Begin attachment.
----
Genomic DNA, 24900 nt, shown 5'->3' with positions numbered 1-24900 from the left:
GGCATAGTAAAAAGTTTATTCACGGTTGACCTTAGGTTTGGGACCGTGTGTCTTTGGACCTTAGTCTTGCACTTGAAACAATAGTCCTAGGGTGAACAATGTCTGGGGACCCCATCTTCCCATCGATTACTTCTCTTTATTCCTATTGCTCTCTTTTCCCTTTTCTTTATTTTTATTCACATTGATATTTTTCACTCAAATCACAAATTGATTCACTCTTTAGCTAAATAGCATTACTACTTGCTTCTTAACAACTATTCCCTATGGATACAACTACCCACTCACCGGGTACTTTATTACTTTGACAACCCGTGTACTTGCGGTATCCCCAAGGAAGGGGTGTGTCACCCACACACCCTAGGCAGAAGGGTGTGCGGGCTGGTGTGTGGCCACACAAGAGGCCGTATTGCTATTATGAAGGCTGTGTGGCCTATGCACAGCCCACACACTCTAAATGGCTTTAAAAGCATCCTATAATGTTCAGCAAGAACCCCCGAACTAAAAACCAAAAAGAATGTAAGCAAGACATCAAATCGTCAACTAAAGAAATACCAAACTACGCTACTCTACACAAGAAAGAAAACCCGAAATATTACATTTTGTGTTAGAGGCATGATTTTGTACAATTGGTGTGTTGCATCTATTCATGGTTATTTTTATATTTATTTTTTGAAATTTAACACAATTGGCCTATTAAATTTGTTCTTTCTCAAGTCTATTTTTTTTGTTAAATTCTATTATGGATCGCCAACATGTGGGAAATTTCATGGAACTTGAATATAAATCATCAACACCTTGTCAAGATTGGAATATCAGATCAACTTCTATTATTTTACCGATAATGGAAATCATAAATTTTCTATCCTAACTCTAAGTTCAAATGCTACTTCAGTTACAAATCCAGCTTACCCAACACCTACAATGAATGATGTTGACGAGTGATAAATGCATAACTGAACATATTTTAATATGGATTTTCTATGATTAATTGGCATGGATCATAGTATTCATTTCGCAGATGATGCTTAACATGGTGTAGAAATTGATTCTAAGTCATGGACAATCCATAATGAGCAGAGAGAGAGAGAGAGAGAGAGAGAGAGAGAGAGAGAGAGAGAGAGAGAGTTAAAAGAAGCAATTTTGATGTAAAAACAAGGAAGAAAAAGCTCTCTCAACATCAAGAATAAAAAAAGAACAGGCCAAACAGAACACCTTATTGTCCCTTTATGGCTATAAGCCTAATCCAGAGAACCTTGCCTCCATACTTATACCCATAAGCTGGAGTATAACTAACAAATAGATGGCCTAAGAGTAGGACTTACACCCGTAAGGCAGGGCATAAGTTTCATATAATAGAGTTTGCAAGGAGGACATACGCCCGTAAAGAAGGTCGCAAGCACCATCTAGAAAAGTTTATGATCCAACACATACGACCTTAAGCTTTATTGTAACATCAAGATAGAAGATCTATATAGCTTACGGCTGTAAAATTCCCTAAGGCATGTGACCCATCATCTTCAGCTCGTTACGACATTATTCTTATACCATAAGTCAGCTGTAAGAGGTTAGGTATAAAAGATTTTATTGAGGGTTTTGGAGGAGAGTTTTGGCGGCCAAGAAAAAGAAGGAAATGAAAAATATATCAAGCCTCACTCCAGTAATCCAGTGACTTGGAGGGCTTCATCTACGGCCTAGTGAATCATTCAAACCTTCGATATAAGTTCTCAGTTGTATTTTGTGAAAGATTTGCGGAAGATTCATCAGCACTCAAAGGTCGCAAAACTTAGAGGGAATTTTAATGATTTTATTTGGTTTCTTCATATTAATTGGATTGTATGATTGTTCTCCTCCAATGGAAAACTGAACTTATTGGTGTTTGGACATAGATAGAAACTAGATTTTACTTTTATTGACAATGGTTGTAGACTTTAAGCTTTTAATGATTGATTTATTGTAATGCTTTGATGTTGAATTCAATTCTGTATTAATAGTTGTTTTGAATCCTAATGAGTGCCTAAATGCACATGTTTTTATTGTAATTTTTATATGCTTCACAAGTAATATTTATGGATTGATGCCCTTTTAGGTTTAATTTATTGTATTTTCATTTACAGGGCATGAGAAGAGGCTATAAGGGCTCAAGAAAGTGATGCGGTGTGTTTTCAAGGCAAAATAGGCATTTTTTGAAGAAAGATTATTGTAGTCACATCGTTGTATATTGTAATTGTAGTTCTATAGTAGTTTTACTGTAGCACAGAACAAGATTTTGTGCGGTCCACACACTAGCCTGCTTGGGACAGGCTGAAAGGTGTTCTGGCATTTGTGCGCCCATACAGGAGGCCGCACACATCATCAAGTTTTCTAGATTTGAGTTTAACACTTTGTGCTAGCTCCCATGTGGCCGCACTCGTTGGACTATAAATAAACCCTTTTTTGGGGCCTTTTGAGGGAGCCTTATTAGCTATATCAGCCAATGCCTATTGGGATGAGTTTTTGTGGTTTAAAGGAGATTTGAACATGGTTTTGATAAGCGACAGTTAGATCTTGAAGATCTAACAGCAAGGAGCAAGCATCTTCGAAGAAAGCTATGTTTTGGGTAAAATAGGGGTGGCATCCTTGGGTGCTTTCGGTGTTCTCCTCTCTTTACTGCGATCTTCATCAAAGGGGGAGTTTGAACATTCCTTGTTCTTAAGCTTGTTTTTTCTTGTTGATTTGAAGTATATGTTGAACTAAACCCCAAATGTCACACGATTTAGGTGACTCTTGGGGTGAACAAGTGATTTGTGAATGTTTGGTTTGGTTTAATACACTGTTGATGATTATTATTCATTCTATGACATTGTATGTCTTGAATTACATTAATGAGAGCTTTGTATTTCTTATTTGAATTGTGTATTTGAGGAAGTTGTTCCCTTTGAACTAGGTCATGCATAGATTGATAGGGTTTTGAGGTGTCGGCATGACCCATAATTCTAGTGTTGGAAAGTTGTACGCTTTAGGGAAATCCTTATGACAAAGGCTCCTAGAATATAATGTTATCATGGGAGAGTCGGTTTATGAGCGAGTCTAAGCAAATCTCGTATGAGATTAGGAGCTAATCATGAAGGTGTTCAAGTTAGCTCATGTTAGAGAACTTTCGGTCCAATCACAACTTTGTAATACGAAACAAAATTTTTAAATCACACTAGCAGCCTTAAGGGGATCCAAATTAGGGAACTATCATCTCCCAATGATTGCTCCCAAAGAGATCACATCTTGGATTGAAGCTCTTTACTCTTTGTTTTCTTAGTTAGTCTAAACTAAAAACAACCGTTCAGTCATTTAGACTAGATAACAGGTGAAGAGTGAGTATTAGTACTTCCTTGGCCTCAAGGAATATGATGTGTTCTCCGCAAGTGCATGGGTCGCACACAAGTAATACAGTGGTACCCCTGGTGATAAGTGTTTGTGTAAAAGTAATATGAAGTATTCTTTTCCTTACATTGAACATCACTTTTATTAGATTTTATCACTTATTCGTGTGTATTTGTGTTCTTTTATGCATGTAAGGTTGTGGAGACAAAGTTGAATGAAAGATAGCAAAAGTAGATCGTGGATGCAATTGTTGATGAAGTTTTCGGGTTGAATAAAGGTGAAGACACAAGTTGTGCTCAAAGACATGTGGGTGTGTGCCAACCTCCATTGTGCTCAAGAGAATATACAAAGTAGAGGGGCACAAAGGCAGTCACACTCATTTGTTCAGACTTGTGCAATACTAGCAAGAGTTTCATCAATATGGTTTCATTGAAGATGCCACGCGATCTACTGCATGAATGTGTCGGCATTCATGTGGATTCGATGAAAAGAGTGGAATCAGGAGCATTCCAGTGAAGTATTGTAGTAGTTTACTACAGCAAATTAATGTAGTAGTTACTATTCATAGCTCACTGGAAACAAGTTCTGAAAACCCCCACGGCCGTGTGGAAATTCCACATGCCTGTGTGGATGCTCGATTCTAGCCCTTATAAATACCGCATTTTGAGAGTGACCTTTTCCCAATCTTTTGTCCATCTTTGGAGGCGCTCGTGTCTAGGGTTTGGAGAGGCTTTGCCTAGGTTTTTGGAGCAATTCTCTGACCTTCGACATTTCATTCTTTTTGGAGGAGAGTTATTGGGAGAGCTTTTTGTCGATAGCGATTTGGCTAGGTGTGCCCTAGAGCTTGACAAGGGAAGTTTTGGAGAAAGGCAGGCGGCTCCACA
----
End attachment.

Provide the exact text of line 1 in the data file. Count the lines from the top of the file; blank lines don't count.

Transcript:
Genomic DNA, 24900 nt, shown 5'->3' with positions numbered 1-24900 from the left: